Sharon and Gerald enrolled Jen in a gymnastics class, then a class in tumbling. Over the next four years, Jen won several tumbling competitions. When she was 12, Jen became the Illinois State Champion in tumbling. She also competed in three national meets and one Junior Olympic meet....

    Jen had always known that she was adopted. When she was 16, she asked her mother if she had any information about her biological parents. Sharon took out the official adoption papers. It was supposed to have been a closed adoption, but by a clerical error the name of her biological parents appeared at the top of one page. The name was “Moceanu.”

    Jen’s biological sister was the Olympic gold medalist Dominique Moceanu...(continued)

  13. (continued)Indeed, Dominique knew her father. Born and raised in Romania during the oppressive, Communist Ceausescu era, Dumitru Moceanu was an abusive, controlling husband and father...

    By 1996, having won a series of gymnastic championships, 14-year-old Dominique had become America’s darling. She was featured in Vanity Fair and her first autobiography, Dominique Moceanu: An American Champion, hit #7 on the New York Times Best Seller List.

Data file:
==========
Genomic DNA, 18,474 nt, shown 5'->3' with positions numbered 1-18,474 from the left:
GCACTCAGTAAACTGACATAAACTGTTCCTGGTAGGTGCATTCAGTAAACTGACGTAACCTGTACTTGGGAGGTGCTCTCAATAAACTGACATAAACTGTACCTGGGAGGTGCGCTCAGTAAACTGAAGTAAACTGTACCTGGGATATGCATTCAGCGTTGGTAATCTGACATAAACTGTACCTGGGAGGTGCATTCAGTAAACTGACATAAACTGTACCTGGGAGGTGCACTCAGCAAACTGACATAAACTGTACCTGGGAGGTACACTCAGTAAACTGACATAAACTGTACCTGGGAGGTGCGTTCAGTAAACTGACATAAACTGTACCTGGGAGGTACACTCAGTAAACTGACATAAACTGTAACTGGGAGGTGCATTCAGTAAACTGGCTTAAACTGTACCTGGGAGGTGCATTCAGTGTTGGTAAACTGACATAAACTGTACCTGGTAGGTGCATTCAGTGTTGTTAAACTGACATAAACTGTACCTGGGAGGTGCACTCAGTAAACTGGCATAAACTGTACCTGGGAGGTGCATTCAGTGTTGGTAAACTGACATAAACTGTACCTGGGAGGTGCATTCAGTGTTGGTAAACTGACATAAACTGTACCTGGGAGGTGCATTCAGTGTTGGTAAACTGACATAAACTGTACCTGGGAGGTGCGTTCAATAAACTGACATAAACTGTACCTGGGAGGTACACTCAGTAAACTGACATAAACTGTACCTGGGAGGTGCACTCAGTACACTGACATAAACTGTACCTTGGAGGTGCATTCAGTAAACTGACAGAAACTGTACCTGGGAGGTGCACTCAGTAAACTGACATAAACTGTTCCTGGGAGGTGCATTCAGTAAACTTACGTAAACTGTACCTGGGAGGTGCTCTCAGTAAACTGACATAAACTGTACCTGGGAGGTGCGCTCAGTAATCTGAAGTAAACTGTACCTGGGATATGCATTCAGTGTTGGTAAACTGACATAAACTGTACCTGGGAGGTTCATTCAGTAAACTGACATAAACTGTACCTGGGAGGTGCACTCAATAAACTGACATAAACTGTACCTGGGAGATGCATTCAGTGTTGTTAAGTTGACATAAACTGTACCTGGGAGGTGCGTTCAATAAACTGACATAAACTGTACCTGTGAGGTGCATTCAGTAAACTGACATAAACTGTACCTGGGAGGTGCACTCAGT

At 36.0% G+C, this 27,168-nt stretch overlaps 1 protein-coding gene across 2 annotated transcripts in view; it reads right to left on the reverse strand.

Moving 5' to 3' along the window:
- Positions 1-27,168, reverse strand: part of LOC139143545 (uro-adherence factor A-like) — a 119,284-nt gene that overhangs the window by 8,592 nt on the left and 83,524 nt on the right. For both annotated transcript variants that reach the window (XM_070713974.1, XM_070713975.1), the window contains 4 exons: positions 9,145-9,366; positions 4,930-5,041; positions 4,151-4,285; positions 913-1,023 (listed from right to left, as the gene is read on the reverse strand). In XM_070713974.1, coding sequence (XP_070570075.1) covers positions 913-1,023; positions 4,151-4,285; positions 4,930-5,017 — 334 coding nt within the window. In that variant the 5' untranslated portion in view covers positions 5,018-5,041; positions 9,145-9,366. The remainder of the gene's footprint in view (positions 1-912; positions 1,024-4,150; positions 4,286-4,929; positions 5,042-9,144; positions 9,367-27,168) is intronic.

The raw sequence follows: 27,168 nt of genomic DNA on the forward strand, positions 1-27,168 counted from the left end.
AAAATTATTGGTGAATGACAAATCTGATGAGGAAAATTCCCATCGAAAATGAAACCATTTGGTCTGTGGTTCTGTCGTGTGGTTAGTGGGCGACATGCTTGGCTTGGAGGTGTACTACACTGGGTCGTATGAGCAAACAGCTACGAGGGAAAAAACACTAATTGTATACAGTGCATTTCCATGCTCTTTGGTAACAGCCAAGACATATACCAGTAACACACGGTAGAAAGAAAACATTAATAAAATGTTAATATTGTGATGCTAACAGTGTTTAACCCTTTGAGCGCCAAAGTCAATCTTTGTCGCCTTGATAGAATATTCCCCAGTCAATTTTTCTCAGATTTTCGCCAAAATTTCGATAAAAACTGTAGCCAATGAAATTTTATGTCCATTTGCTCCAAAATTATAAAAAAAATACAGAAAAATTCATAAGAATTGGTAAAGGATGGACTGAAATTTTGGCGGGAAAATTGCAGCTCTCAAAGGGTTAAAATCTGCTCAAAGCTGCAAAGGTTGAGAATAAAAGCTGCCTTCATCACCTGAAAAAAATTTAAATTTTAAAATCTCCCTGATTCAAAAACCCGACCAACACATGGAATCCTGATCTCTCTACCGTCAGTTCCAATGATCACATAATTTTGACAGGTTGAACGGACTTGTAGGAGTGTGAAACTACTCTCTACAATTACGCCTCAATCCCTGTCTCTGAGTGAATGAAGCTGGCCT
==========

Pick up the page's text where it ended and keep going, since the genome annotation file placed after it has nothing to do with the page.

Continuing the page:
But behind the limelight lurked a dark, menacing shadow. Dominique’s father was a classic abuser: controlling, violent, and given to bursts of rage...

    At the age of 17, Dominique ran away from home and filed for “emancipation” – to be legally and financially independent of her parents. It turned out that her father had taken almost all of her post-Olympic earnings from shows and endorsements – almost a million dollars. The high-profile court proceedings left Dominique free, but feeling guilty, pained, and humiliated, as she was denounced by the media, which blazoned the headline: SPOILED BRAT DIVORCES PARENTS...

    Then, at the age of 26, married and expecting her first child, Dominique discovered that she had a sister she never knew. The most poignant parts of her memoir are her comparisons between the traumatic childhood she suffered and the golden, happy childhood Jen enjoyed:

    As Jennifer describes it, her home life was stable and full of love and support.
    Many of Christina’s and my childhood memories were plagued with fear, sadness, and occasional threats of violence. When I think about these painful times, I am happy for Jennifer that she had such a positive home life – and I can’t help but think that the Bricker home was a better place for Jennifer to grow up than mine was. …